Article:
Just under a week after war was declared, Józef and his squadron arrive in Kraków. Having heard rumours about the city’s fate and seen the devastation in towns and villages on the way they would now able to see for themselves what the situation was in Kraków.
We arrived in Toń during the night. Every cottage was locked and nobody responded, so we lay down in front of a house huddled up together in order to keep warm, covering ourselves with our coats.
At dawn the kitchen prepared coffee for us and we warmed up and waited…
The reconnoitring unit sent to Witkowice had to be recalled. The major sent a patrol of 3 people but they didn’t return. The health unit car went too but didn’t return. Therefore Major Zakrawacz himself went, returning with the news that the driver had left the jeep on the way and had run off because it seemed that a German tank was coming and that our patrols had fired having come across the enemy patrol.
It turned out that there was no truth in this and that the nightmare of ‘walking with the enemy at one’s heels’ was caused by the various hallucinations of sleep-deprived lancers.
At 6 o’clock the major, disturbed by the lack of contact with the commander, sent a liaison officer (a Russian speaking corporal with a kindly manner) on a motorbike to Oleandry Street in Kraków where the divisional headquarters stood. He returned in half an hour with the news that there was no trace of the division and that there were no more troops at all in Kraków.
The major was dumbfounded, he studied the map and considered how to avoid Kraków but finally he decided despite everything, to go through Kraków itself, while maintaining appropriate operational caution. We entered along Warszawska Street, Matejki Square, Basztowa and Lubicz Street to Mogilańska Street and we left in the direction of Czyżyny and Mogiła…
My beloved Kraków! Here the barracks had been hacked at with gun barrels and every window was missing. Pawia Street had been bombed. In front of the station there was an enormous crater, very near to where a policeman stood next to the Piasecki firm’s clock. It was clear further on that they had wanted to destroy the railway bridge, but the bombing had been bungled.
Everywhere else was deserted. Where had the people gone? How I wanted to run over to Grabowskiego Street to see if friends were still there. Perhaps they have joined this wretched migration. But my duty kept us apart – to go one’s own way was forbidden.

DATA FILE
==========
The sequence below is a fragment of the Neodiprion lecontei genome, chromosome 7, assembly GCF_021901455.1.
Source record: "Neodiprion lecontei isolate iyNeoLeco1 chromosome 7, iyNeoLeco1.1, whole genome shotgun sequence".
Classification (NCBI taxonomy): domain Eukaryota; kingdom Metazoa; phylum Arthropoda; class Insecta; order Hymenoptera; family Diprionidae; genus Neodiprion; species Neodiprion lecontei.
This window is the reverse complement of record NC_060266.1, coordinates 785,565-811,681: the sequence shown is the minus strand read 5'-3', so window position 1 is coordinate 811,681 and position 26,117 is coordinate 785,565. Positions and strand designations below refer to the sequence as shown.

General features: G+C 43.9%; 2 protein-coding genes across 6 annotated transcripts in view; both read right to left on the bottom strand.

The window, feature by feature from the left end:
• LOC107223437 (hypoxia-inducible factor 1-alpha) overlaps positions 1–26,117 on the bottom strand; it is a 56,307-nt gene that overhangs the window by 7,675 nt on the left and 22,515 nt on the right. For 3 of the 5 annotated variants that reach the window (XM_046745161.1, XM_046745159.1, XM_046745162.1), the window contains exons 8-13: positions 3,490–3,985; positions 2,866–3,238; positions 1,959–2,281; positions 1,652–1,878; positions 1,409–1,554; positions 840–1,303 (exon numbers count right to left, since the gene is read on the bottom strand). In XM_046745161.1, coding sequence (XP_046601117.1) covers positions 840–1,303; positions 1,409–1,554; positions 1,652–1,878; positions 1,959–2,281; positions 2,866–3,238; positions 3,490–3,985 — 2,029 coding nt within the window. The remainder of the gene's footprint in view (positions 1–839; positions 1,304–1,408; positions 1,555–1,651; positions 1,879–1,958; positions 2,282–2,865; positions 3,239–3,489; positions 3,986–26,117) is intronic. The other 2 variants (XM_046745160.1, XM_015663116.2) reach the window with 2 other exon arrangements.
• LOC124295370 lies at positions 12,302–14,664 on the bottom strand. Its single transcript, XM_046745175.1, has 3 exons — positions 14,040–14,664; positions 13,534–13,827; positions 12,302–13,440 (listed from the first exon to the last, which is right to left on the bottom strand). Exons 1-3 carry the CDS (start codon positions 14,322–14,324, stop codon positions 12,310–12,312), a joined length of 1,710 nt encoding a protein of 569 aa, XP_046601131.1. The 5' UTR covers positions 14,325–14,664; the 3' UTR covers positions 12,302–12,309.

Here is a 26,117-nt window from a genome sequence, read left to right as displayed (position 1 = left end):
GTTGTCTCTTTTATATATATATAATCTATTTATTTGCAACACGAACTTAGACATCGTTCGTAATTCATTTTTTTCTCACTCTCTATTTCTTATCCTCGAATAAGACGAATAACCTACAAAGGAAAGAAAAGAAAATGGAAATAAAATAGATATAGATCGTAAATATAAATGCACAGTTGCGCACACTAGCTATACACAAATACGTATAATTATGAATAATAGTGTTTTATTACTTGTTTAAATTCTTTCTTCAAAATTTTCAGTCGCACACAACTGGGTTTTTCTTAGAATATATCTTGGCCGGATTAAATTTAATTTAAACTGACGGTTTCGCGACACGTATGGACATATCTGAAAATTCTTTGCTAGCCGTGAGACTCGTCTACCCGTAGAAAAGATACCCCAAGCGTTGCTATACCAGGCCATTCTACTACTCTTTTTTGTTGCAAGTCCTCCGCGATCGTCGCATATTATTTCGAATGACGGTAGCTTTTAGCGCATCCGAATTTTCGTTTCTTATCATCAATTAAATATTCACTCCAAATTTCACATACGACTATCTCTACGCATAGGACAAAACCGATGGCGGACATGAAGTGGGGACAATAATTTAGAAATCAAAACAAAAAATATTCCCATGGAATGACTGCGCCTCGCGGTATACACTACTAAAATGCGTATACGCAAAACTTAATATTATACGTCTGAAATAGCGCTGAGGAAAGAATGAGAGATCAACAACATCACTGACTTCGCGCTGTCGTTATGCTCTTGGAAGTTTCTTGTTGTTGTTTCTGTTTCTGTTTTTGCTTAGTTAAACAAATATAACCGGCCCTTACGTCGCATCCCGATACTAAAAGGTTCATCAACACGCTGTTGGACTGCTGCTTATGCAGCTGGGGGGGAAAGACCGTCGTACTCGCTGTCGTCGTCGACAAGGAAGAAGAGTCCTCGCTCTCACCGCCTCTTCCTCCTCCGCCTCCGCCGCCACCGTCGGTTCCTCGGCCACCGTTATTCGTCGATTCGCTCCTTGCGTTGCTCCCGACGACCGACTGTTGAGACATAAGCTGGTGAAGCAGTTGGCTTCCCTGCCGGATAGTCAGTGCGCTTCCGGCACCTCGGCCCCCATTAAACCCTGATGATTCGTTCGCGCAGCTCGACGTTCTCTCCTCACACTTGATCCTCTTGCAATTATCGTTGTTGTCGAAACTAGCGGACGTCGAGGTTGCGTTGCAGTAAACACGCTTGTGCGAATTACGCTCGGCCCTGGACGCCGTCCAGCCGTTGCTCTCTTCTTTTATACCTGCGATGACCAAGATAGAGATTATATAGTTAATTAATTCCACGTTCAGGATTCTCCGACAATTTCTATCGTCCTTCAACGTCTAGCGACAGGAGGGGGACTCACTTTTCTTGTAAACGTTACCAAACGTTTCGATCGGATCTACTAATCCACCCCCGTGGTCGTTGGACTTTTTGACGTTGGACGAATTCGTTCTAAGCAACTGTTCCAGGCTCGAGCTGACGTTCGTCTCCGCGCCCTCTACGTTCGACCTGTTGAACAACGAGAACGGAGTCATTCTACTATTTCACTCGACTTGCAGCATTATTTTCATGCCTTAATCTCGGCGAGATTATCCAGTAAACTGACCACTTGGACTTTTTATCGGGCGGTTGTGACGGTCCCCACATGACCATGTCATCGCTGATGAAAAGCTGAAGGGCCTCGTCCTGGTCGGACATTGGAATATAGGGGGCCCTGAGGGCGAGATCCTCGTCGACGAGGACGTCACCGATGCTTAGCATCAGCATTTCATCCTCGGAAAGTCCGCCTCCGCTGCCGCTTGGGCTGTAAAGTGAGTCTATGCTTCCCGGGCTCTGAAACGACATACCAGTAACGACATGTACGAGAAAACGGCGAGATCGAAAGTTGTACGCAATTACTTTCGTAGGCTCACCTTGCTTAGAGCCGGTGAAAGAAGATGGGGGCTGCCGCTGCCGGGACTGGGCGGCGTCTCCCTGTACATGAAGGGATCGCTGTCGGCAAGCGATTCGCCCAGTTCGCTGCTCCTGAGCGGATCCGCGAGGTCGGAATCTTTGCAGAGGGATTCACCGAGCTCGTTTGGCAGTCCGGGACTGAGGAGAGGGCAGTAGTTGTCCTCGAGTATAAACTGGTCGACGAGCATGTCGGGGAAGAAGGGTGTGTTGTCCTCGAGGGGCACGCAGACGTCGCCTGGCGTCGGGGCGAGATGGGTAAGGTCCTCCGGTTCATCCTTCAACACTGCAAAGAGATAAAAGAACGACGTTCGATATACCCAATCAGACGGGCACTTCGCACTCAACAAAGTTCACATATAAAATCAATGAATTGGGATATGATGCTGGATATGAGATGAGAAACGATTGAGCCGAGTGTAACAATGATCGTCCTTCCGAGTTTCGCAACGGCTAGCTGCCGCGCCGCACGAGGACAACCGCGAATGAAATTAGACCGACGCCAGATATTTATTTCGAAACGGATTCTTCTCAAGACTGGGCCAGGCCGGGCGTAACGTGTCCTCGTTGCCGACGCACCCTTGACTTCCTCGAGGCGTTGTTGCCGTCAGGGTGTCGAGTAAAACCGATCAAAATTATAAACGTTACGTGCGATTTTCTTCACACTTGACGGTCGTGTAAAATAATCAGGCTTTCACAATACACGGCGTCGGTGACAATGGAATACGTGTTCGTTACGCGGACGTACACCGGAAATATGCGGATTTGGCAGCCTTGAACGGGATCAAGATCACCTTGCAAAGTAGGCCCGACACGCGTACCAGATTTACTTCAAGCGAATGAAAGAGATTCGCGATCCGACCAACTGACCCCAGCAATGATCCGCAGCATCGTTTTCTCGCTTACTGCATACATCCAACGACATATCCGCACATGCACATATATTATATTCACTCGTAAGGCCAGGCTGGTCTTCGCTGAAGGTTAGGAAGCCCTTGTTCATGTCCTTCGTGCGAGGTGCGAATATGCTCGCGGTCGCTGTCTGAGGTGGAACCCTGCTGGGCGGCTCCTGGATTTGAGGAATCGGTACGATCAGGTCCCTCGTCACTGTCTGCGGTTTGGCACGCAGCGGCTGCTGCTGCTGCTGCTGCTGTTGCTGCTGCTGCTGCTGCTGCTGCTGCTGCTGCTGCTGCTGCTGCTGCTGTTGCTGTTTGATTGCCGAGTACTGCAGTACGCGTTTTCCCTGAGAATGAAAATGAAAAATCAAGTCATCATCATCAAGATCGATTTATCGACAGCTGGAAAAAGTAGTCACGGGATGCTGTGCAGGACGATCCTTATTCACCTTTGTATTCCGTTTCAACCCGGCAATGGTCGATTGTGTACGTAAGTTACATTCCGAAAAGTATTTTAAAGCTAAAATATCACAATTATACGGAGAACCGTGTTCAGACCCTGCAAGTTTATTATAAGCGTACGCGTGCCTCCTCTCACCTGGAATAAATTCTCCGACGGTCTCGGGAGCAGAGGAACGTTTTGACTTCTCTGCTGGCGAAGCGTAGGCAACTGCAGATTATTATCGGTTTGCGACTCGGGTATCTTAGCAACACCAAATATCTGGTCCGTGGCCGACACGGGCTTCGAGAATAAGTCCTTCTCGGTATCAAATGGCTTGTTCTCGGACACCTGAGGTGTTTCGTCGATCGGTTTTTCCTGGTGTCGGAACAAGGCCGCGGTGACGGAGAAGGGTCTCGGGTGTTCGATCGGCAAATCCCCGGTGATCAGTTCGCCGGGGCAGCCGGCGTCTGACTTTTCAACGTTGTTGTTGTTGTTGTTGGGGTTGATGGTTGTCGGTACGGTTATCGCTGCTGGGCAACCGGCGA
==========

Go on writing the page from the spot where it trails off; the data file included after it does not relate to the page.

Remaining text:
And so we had surrendered Kraków without a single shot being fired. Ha! We didn’t know what our high command had up its sleeve. I now know that at the same time as we were driving across Kraków, the first motorised patrols were already standing by the Podgórski Bridge. We passed through Kraków and as we left, we finally saw some people – they were saying an emotional good-bye and a couple of them distributed some sweets and chocolates to us, produced by Piasecki’s.
Going on to Czyżyny we saw a corpse in a ditch, with the skull exposed. Undoubtedly he had been fired on by a plane or killed by a fragment from a shell. We passed Czyżyny and Mogiła, catching up with the final carts of the delayed supply column and reached Wawrzeńczyce.
Here the squadron halted and fed the horses while the field kitchen prepared some hot food. The officers lay down in front of a barn. I glanced at the squad, the lads were doing well. The major gave a briefing and told them to rest so they would be able to hold out. Afterwards he discussed the route ahead with the officers. And I, through the experience of getting separated from the squadron for different reasons, had already learnt not to neglect familiarising myself with the map.
Around 4 o’clock in the afternoon we moved on to Nowe Brzesko and Koszyce and headed for a stop at Kijany manor house…
As I anticipated, in the cluster of supply columns gathered on the roads, our light column became separated from the squadron who had been resting for a while. The officers were sleeping well in the Kijany manor house, while we still stood on the road beyond Koszyce. We were unable to move on because of the dreadful road blocks which were at the crossroads 2km beyond Koszyce near Włostowica. The curses and roars of the officers didn’t help. It was only when some captain took everything in hand that we could pass through one by one and by then it was almost midnight.
Czyżyny and Mogiła are areas to the east of Kraków probably along the route of the more recently named Aleja Jana Pawła II / John Paul II Avenue